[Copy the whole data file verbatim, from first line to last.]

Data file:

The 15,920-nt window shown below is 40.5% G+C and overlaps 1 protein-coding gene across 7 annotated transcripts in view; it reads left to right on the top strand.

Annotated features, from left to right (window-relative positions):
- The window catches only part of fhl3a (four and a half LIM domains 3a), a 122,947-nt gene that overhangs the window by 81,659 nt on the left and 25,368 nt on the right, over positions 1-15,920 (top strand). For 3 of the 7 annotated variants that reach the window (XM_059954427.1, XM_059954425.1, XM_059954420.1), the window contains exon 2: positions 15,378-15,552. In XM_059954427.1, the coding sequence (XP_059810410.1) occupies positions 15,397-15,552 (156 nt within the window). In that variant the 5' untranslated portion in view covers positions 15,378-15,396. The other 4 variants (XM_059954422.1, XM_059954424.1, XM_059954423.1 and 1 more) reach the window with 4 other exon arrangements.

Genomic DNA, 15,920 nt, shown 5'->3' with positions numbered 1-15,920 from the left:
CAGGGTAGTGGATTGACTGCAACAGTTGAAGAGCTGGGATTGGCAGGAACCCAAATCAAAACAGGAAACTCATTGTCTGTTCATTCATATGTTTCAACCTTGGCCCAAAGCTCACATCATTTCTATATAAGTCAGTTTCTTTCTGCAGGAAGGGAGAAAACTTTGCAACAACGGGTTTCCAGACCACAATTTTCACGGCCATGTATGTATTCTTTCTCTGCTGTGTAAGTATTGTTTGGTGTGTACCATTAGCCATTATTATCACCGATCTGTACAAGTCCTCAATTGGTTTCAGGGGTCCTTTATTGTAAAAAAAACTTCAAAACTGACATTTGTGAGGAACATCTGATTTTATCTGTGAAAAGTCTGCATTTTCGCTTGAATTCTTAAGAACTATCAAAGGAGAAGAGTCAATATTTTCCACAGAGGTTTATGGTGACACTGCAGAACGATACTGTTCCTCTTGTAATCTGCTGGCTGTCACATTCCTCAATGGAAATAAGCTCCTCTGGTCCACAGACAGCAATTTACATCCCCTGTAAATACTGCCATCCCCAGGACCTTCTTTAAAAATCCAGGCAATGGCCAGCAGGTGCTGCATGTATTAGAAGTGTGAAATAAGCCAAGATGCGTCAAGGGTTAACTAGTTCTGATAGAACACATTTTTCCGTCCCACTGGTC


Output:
The 15,920-nt window shown below is 40.5% G+C and overlaps 1 protein-coding gene across 7 annotated transcripts in view; it reads left to right on the top strand.

Annotated features, from left to right (window-relative positions):
- The window catches only part of fhl3a (four and a half LIM domains 3a), a 122,947-nt gene that overhangs the window by 81,659 nt on the left and 25,368 nt on the right, over positions 1-15,920 (top strand). For 3 of the 7 annotated variants that reach the window (XM_059954427.1, XM_059954425.1, XM_059954420.1), the window contains exon 2: positions 15,378-15,552. In XM_059954427.1, the coding sequence (XP_059810410.1) occupies positions 15,397-15,552 (156 nt within the window). In that variant the 5' untranslated portion in view covers positions 15,378-15,396. The other 4 variants (XM_059954422.1, XM_059954424.1, XM_059954423.1 and 1 more) reach the window with 4 other exon arrangements.

Genomic DNA, 15,920 nt, shown 5'->3' with positions numbered 1-15,920 from the left:
CAGGGTAGTGGATTGACTGCAACAGTTGAAGAGCTGGGATTGGCAGGAACCCAAATCAAAACAGGAAACTCATTGTCTGTTCATTCATATGTTTCAACCTTGGCCCAAAGCTCACATCATTTCTATATAAGTCAGTTTCTTTCTGCAGGAAGGGAGAAAACTTTGCAACAACGGGTTTCCAGACCACAATTTTCACGGCCATGTATGTATTCTTTCTCTGCTGTGTAAGTATTGTTTGGTGTGTACCATTAGCCATTATTATCACCGATCTGTACAAGTCCTCAATTGGTTTCAGGGGTCCTTTATTGTAAAAAAAACTTCAAAACTGACATTTGTGAGGAACATCTGATTTTATCTGTGAAAAGTCTGCATTTTCGCTTGAATTCTTAAGAACTATCAAAGGAGAAGAGTCAATATTTTCCACAGAGGTTTATGGTGACACTGCAGAACGATACTGTTCCTCTTGTAATCTGCTGGCTGTCACATTCCTCAATGGAAATAAGCTCCTCTGGTCCACAGACAGCAATTTACATCCCCTGTAAATACTGCCATCCCCAGGACCTTCTTTAAAAATCCAGGCAATGGCCAGCAGGTGCTGCATGTATTAGAAGTGTGAAATAAGCCAAGATGCGTCAAGGGTTAACTAGTTCTGATAGAACACATTTTTCCGTCCCACTGGTC